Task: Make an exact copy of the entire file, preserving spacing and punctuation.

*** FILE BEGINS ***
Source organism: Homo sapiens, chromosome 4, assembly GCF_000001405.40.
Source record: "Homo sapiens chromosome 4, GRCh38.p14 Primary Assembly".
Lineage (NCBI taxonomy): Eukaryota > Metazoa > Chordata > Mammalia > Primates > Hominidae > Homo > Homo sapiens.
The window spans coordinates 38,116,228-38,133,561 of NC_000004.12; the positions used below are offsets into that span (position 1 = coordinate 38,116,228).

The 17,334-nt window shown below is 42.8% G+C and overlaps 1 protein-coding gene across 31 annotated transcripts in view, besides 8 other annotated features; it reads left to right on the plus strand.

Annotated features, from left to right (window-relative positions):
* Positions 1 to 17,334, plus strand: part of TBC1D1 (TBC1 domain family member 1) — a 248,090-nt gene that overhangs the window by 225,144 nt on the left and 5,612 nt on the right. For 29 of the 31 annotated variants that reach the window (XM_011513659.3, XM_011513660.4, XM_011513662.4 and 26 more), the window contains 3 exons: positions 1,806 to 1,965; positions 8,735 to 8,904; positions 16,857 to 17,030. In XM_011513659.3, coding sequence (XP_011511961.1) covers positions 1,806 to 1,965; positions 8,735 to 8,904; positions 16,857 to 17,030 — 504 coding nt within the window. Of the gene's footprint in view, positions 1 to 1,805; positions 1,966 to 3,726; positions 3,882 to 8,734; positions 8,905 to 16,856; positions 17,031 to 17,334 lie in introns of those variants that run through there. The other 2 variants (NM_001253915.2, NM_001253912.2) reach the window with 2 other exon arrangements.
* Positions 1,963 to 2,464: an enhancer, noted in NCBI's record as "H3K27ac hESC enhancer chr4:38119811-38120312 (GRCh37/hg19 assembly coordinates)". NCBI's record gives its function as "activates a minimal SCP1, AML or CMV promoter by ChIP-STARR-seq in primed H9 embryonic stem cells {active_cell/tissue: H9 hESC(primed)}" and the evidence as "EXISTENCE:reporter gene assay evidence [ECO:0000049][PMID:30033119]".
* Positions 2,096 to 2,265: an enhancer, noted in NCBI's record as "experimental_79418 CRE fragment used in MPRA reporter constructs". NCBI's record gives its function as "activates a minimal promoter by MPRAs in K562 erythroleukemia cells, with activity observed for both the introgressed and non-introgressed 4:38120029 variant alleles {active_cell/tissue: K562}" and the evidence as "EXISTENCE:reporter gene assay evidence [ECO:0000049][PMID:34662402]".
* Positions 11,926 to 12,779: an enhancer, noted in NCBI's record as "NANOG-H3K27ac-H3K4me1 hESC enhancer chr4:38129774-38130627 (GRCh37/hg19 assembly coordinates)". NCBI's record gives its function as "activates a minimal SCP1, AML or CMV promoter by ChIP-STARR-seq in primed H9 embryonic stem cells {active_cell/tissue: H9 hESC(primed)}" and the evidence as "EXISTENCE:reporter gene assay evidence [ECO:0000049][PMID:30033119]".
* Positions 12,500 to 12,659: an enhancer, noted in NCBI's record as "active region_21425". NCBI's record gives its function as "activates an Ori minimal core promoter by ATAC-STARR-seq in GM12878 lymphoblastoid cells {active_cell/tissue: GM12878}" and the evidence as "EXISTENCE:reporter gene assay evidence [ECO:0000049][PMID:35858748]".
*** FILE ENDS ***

Source organism: Homo sapiens, chromosome 4, assembly GCF_000001405.40.
Source record: "Homo sapiens chromosome 4, GRCh38.p14 Primary Assembly".
Lineage (NCBI taxonomy): Eukaryota > Metazoa > Chordata > Mammalia > Primates > Hominidae > Homo > Homo sapiens.
The window spans coordinates 38,116,228-38,133,561 of NC_000004.12; the positions used below are offsets into that span (position 1 = coordinate 38,116,228).

The 17,334-nt window shown below is 42.8% G+C and overlaps 1 protein-coding gene across 31 annotated transcripts in view, besides 8 other annotated features; it reads left to right on the plus strand.

Annotated features, from left to right (window-relative positions):
* Positions 1 to 17,334, plus strand: part of TBC1D1 (TBC1 domain family member 1) — a 248,090-nt gene that overhangs the window by 225,144 nt on the left and 5,612 nt on the right. For 29 of the 31 annotated variants that reach the window (XM_011513659.3, XM_011513660.4, XM_011513662.4 and 26 more), the window contains 3 exons: positions 1,806 to 1,965; positions 8,735 to 8,904; positions 16,857 to 17,030. In XM_011513659.3, coding sequence (XP_011511961.1) covers positions 1,806 to 1,965; positions 8,735 to 8,904; positions 16,857 to 17,030 — 504 coding nt within the window. Of the gene's footprint in view, positions 1 to 1,805; positions 1,966 to 3,726; positions 3,882 to 8,734; positions 8,905 to 16,856; positions 17,031 to 17,334 lie in introns of those variants that run through there. The other 2 variants (NM_001253915.2, NM_001253912.2) reach the window with 2 other exon arrangements.
* Positions 1,963 to 2,464: an enhancer, noted in NCBI's record as "H3K27ac hESC enhancer chr4:38119811-38120312 (GRCh37/hg19 assembly coordinates)". NCBI's record gives its function as "activates a minimal SCP1, AML or CMV promoter by ChIP-STARR-seq in primed H9 embryonic stem cells {active_cell/tissue: H9 hESC(primed)}" and the evidence as "EXISTENCE:reporter gene assay evidence [ECO:0000049][PMID:30033119]".
* Positions 2,096 to 2,265: an enhancer, noted in NCBI's record as "experimental_79418 CRE fragment used in MPRA reporter constructs". NCBI's record gives its function as "activates a minimal promoter by MPRAs in K562 erythroleukemia cells, with activity observed for both the introgressed and non-introgressed 4:38120029 variant alleles {active_cell/tissue: K562}" and the evidence as "EXISTENCE:reporter gene assay evidence [ECO:0000049][PMID:34662402]".
* Positions 11,926 to 12,779: an enhancer, noted in NCBI's record as "NANOG-H3K27ac-H3K4me1 hESC enhancer chr4:38129774-38130627 (GRCh37/hg19 assembly coordinates)". NCBI's record gives its function as "activates a minimal SCP1, AML or CMV promoter by ChIP-STARR-seq in primed H9 embryonic stem cells {active_cell/tissue: H9 hESC(primed)}" and the evidence as "EXISTENCE:reporter gene assay evidence [ECO:0000049][PMID:30033119]".
* Positions 12,500 to 12,659: an enhancer, noted in NCBI's record as "active region_21425". NCBI's record gives its function as "activates an Ori minimal core promoter by ATAC-STARR-seq in GM12878 lymphoblastoid cells {active_cell/tissue: GM12878}" and the evidence as "EXISTENCE:reporter gene assay evidence [ECO:0000049][PMID:35858748]".